Boss Behavior

We are struggling with Executive Function (Boss Behavior), and when I say we, I mean we—though our struggles with boss behavior are quite different.

From my perception of Hope’s view of things (we’ve talked about this so I think I’m being fair in my interpretation) goes a bit like this:

  • Most homework gets done when I remember it.
  • Hey I manage to do about a third of my chores each week.
  • I know that there’s a test coming up in one of my classes, but I don’t know which class or when the test actually is.
  • I manage to take my meds most days of the week when mom reminds me.
  • On a day home from school, I’ll still be cramming to do my homework at 9pm at night.
  • I just don’t like school, or chores, or the lists that mom makes me or well, anything that requires much organization.

Here’s my take on things:

  • Holy HeyZeus, according to ParentVUE, Hope didn’t do her French homework for a week.
  • Holy Batcrap, Hope didn’t do her math homework for two weeks.
  • I wrote her a list of things to do on her day home, one thing got done today in 8 hours.
  • Good gawd, I have to tell her to do EVERY. SINGLE. THING, will she ever function independently?
  • I’m so glad she’s cooking dinner, but whycome did she need a recipe to make a grilled cheese and her sudden need to follow details has resulted in an ice cold sandwich—I mean really, why does it take 2 hours to make a sandwich with a side of apple sauce????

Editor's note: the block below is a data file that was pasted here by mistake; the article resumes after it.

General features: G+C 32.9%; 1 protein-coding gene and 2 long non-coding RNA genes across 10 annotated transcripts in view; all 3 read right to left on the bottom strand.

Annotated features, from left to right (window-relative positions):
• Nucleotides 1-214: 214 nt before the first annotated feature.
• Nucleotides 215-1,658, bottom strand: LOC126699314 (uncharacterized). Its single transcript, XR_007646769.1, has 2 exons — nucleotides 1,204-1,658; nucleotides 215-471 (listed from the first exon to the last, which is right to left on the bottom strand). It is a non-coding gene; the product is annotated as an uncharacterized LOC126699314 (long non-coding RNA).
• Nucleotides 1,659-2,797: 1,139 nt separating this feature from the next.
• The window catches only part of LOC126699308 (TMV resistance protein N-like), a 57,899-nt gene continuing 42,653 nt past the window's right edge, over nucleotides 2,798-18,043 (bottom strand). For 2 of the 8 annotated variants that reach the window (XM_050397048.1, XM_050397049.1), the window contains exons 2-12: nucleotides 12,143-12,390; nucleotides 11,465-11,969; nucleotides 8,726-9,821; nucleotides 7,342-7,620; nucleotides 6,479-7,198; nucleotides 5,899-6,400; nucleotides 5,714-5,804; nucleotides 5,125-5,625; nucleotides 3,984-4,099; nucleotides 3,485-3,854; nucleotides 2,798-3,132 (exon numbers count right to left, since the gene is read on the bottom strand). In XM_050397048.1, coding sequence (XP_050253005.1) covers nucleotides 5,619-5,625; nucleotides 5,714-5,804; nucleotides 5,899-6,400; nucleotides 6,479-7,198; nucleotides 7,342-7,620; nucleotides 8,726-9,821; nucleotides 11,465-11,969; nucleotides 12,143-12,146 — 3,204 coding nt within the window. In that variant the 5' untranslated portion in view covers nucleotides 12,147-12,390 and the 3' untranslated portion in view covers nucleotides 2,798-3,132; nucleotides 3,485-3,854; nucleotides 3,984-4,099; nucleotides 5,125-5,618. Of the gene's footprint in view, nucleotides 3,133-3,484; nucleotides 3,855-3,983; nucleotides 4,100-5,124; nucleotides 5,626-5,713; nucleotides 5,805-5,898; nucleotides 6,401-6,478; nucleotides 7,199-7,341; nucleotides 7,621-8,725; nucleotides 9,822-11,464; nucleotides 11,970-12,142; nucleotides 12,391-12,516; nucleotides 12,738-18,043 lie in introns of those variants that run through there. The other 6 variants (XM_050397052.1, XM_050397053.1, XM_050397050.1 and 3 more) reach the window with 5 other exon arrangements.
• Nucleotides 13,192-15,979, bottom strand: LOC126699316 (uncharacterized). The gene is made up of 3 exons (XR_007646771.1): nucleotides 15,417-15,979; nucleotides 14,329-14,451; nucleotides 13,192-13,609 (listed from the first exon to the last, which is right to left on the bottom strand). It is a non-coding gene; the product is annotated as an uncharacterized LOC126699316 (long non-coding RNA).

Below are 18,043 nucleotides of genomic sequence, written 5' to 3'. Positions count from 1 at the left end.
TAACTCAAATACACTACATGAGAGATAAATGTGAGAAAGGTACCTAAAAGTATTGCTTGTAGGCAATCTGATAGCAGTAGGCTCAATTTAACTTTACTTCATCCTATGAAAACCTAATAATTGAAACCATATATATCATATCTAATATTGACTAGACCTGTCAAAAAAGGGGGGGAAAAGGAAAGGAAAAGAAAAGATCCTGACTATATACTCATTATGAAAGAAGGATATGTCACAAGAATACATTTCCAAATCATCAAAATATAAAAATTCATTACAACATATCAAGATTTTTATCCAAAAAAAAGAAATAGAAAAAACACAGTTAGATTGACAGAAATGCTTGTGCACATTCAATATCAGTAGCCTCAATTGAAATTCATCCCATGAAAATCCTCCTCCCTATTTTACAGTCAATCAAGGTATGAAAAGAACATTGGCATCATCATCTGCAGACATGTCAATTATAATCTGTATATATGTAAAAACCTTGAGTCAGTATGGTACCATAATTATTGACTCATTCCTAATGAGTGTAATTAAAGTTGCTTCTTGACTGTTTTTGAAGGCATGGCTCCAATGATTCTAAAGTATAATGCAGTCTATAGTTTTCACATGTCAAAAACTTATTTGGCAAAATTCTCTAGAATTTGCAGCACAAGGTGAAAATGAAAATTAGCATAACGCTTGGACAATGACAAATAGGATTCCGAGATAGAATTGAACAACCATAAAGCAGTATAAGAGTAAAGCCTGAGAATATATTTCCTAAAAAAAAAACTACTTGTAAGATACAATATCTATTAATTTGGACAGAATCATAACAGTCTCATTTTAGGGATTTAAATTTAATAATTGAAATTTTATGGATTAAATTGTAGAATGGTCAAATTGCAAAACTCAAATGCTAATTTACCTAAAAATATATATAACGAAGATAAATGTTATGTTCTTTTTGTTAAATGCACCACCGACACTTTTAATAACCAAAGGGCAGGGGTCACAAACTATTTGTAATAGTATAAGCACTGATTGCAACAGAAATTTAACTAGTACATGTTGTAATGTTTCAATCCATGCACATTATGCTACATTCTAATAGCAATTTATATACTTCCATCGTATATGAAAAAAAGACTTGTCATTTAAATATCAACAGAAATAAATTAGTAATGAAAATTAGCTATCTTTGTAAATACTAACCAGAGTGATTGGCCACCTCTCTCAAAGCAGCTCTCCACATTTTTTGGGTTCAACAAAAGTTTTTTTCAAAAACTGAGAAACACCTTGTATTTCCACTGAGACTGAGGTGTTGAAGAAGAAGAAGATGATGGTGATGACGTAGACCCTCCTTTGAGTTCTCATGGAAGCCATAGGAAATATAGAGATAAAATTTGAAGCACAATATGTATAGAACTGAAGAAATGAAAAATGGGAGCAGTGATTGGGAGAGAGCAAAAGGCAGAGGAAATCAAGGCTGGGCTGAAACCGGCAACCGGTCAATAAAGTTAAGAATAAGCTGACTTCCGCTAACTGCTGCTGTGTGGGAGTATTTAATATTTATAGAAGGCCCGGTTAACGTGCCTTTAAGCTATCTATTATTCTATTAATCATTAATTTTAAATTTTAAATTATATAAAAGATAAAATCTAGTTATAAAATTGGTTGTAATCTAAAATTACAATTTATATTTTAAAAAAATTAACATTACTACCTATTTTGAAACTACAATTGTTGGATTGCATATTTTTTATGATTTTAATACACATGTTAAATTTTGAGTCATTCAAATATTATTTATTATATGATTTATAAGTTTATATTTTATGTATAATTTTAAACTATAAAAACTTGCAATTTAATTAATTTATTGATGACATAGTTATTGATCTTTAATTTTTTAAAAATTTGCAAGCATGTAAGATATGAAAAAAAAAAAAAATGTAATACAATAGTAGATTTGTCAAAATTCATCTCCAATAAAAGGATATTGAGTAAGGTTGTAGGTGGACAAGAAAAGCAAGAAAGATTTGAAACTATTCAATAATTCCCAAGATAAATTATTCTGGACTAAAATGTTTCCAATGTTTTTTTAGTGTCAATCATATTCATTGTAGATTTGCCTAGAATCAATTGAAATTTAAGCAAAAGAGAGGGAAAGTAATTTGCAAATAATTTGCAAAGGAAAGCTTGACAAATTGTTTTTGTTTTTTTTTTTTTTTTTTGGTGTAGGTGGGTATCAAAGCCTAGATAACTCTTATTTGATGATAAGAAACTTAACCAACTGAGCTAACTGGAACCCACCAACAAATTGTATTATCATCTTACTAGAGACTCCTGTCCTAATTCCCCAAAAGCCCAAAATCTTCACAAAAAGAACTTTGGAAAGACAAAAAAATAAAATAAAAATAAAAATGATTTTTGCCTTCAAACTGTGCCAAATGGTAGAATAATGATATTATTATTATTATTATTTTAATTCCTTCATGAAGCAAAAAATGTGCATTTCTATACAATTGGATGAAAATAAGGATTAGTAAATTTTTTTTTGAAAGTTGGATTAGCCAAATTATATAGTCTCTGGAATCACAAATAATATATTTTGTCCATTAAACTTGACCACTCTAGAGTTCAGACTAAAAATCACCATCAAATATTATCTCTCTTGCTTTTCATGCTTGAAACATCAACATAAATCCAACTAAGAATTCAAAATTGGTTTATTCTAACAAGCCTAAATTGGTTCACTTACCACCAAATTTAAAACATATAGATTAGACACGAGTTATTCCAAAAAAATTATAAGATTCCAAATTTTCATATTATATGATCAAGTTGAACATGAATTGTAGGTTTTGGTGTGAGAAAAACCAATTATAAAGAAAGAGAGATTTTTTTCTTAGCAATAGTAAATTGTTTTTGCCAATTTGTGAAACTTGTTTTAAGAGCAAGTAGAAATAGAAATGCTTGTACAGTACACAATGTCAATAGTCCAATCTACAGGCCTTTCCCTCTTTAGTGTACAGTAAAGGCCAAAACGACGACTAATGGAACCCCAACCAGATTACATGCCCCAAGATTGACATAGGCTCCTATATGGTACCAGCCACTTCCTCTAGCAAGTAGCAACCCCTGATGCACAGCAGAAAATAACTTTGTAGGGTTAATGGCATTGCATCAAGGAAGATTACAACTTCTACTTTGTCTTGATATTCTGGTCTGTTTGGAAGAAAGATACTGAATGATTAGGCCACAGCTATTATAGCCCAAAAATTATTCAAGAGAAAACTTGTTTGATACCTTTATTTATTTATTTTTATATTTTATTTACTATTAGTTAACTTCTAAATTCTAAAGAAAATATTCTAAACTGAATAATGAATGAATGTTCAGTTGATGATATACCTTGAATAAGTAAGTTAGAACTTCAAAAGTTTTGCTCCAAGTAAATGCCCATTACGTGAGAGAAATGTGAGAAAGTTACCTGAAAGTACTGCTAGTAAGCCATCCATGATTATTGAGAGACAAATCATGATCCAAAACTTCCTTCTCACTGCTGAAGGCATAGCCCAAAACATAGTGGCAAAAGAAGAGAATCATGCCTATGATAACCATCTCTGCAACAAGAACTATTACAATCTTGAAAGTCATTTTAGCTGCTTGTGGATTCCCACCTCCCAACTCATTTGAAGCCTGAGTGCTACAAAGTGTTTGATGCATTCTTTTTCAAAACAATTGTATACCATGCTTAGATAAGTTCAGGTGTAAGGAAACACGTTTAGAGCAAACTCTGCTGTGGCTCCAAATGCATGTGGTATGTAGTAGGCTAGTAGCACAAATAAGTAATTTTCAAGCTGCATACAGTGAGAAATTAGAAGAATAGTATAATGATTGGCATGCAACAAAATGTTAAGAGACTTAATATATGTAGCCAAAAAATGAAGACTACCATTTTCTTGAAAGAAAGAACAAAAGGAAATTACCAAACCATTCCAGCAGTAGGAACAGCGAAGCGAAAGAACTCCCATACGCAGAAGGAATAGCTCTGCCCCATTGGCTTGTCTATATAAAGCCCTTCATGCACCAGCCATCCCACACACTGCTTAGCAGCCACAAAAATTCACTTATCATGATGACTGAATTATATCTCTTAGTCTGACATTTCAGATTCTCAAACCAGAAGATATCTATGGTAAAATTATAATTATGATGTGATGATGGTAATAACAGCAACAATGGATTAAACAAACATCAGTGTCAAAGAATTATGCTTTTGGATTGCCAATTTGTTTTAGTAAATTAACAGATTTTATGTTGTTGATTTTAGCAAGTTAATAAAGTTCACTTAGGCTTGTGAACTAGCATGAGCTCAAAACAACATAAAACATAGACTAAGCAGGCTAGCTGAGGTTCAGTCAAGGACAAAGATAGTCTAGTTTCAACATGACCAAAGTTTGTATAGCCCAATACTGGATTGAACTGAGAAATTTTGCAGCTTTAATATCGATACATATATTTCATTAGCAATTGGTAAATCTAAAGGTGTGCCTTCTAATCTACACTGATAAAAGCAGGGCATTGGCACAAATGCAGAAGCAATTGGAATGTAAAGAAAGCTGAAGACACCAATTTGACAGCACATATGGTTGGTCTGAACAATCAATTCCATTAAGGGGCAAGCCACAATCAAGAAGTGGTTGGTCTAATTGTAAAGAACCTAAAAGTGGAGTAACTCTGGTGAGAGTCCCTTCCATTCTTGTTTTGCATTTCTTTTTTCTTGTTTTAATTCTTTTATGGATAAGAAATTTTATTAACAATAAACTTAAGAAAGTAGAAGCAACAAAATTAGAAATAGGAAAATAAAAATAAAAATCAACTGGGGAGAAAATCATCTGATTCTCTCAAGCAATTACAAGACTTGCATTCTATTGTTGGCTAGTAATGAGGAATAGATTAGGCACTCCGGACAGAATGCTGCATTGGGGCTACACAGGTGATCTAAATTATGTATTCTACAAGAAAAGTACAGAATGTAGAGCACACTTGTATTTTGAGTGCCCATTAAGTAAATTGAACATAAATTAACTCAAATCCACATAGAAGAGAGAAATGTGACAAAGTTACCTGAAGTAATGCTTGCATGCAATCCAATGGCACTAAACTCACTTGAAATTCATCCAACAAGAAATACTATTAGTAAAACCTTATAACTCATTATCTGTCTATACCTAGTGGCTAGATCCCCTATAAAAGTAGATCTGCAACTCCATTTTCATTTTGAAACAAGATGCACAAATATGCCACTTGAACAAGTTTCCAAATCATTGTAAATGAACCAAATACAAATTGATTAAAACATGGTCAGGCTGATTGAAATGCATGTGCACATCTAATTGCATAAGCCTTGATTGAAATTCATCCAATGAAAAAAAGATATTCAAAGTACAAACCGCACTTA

• But I told her to tidy her room and now I’m yelling and she’s pouting because this joint is messier than when she started because she is overwhelmed.
  • Impulse control and freak out = $7-$8 school lunches with pizza, a couple of chicken sandwiches, fruit snacks, candy and a stop at the 7-11 for more candy after school.
  • WTH????
  • WTF????
  • WT??????????????????

Yeah, so…all of that.

I flipped out again yesterday because I had provided my lovely daughter a list of things to do, and she accomplished 2 things on the list and could not for the life of her describe how she spent her day. I had forgotten how she struggles with organization, following lists, following directions. I seethed.

I worried.

We are in a dangerous spiral at school, which also has me freaking out. Her teachers are struggling with the right thing to say to me about her behavior in class, that is until I said, “so are you trying to tell me that she’s just checked out?” They all sigh and say, yeah.

We’ve tried tools. We’ve tried different kinds of lists. We’ve tried memorization techniques. We’ve tried all kinds of things: meds, apps, cognitive strategies, etc, etc.

Yesterday I finally popped off emails to the school counselor, the Absurdly Hot Therapist (who is looking mighty fine) and the psychiatrist.